Where HIV Hides

While the HIV reservoir has yet to be fully mapped, we know HIV targets key immune cells of the body. The cells travel along an inner body highway of lymphatic vessels the size of capillaries that flow next to the bloodstream and are found in lymph, a clear fluid that bathes body tissues and must be drained. The lymph gets dumped back into the bloodstream. That’s how B and T cells move between the blood and tissue; as HIV infects T cells, the virus is transported into tissue sites throughout the body.

A small percentage of these activated T cells will later revert to a resting state to become “memory” T cells that harbor particles of HIV and make up the HIV reservoir. Rather than a single site, the HIV reservoir exists in tissue throughout the body.

Today we know that the bulk of HIV viral particles in the reservoir are actually fragments that can’t reproduce; a small fraction are “replication competent,” or infectious. So we’re actually targeting a very small percentage of an already small dormant HIV pool. That doesn’t make it any easier to find the latent HIV particles because the hiding places are all over the body.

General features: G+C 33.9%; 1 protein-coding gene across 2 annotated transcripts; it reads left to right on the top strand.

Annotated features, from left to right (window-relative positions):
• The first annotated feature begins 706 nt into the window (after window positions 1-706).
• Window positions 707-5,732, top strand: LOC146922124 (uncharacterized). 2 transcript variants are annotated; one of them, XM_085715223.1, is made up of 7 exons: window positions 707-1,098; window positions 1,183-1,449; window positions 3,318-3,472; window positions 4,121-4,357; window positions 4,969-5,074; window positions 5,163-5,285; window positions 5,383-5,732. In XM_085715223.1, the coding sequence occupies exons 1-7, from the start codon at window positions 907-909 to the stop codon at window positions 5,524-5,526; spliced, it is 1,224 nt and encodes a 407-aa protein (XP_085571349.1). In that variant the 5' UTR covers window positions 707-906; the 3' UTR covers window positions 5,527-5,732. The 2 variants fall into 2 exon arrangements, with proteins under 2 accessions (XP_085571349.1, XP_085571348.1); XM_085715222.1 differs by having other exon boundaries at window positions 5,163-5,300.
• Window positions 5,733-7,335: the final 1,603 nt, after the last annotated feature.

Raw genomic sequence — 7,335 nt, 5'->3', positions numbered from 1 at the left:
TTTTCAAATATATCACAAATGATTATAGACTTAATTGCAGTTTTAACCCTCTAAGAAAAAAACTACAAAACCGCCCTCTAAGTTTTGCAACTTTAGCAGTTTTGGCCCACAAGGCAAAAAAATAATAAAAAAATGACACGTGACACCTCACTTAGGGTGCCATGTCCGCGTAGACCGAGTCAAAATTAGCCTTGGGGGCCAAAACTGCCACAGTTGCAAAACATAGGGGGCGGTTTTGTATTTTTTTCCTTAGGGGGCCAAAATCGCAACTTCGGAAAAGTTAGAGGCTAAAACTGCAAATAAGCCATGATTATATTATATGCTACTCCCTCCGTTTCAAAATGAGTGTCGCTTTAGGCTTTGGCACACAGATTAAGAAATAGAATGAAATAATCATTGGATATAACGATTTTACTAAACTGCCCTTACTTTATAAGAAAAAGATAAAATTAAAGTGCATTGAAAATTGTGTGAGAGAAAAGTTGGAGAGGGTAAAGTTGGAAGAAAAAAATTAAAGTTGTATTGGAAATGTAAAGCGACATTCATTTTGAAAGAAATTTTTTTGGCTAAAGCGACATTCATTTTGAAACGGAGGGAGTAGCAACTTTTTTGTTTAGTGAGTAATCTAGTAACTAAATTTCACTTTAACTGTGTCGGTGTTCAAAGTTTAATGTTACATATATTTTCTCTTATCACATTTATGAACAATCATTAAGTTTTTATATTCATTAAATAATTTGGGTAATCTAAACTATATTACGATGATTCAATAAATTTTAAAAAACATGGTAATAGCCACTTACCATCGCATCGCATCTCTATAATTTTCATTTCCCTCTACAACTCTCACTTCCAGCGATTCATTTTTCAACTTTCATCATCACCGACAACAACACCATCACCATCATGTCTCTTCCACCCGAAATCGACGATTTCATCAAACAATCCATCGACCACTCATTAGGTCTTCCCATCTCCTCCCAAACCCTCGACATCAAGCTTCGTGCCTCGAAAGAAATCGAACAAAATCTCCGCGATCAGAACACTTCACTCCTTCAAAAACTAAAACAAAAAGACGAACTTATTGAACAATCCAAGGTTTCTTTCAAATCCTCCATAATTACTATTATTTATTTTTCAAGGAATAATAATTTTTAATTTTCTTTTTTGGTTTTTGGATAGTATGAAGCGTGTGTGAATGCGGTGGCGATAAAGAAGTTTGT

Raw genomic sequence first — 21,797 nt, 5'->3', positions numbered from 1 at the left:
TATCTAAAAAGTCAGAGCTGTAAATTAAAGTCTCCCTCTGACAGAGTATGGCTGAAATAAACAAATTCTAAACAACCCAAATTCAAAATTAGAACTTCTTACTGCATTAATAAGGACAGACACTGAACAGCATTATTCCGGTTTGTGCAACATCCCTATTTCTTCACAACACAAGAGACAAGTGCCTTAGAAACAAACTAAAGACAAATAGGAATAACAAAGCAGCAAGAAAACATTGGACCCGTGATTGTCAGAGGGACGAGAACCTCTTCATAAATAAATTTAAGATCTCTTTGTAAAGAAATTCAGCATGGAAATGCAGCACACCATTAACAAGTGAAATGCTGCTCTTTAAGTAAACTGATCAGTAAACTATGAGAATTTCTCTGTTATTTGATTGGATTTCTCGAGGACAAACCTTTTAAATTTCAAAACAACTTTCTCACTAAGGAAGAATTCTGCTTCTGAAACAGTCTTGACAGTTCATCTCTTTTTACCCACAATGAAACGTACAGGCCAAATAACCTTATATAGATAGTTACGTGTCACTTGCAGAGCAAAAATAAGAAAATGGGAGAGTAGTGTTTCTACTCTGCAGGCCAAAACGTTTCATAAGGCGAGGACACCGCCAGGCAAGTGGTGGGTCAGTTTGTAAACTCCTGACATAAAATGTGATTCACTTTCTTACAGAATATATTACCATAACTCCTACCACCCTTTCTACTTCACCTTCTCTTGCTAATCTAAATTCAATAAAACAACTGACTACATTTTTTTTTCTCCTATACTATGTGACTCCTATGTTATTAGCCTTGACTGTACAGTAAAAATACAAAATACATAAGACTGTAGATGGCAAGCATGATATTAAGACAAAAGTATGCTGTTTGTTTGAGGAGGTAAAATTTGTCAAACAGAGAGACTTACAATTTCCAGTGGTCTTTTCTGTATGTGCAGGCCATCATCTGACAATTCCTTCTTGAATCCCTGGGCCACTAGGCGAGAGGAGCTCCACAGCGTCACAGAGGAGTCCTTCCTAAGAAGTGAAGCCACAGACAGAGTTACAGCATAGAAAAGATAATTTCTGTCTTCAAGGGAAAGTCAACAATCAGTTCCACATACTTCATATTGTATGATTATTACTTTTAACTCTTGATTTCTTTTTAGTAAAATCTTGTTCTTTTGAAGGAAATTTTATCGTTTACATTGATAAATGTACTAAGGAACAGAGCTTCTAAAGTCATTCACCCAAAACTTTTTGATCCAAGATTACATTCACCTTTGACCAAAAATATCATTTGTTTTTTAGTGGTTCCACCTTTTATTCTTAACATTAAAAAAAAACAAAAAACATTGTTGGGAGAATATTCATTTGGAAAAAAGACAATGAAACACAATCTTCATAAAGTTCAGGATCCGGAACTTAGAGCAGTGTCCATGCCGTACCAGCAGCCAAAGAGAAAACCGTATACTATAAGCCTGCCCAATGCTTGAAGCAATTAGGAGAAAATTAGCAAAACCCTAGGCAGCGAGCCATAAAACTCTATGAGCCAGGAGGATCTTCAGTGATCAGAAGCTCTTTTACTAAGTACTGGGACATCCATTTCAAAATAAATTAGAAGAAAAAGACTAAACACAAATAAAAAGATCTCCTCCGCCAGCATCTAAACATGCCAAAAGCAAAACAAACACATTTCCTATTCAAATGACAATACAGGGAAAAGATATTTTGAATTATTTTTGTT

The lymphoid system is made up of three main cell types found in lymphoid organs: Lymphocyte (B and T cells), epithelial, and stromal cells. Other cells in tissue include bone-marrow derived macrophages and antigen-presenting cells.

In the body, lymphoid organs serve a frontline role in fighting infection. They are a pit stop for immune cells to stop, trap, and kill invading and disease-causing organisms. Normally, circulating T cells return to the blood from the lymph nodes within a few hours.

Other primary lymphoid organs are fetal bone marrow and the liver that produce B cells, and the thymus, which produces T cells. Secondary lymph organs include the spleen, adult bone marrow, and gut- and mucosal-associated lymphoid tissue (GALT and MALT) that line many organs, including the Peyer’s Patches of the small intestine, digestive tract, colon, appendix, tonsils, adenoids, retinas, and the testes and male genital tracts. The brain, fed by blood and cerebrospinal fluid, is considered a special sanctuary site that is protected by a thick “blood-brain” barrier. Some HIV drugs can cross that barrier better than others. But the brain is an HIV reservoir site. —ACD